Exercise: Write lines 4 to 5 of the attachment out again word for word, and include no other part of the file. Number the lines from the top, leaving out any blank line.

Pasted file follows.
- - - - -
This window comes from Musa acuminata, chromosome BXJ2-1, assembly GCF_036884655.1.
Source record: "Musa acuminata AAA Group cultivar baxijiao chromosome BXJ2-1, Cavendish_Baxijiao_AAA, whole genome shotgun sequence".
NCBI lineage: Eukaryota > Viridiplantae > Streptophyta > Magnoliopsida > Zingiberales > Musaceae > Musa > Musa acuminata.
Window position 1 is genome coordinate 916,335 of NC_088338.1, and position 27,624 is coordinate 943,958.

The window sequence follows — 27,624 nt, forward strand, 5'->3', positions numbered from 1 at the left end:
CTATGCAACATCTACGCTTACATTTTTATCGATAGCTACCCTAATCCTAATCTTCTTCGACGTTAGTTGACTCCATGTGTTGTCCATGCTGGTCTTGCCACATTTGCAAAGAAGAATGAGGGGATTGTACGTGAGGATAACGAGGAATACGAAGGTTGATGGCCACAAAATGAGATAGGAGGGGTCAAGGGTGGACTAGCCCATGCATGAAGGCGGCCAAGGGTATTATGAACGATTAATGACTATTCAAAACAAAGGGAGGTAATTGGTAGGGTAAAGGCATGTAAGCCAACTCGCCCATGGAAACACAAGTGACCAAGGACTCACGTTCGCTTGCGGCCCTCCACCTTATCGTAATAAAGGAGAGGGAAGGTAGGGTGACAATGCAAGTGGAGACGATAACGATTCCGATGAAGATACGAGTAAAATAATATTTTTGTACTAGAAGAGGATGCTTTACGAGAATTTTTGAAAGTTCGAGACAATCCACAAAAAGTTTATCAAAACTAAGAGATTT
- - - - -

Window position 1 is genome coordinate 916,335 of NC_088338.1, and position 27,624 is coordinate 943,958.

The window sequence follows — 27,624 nt, forward strand, 5'->3', positions numbered from 1 at the left end: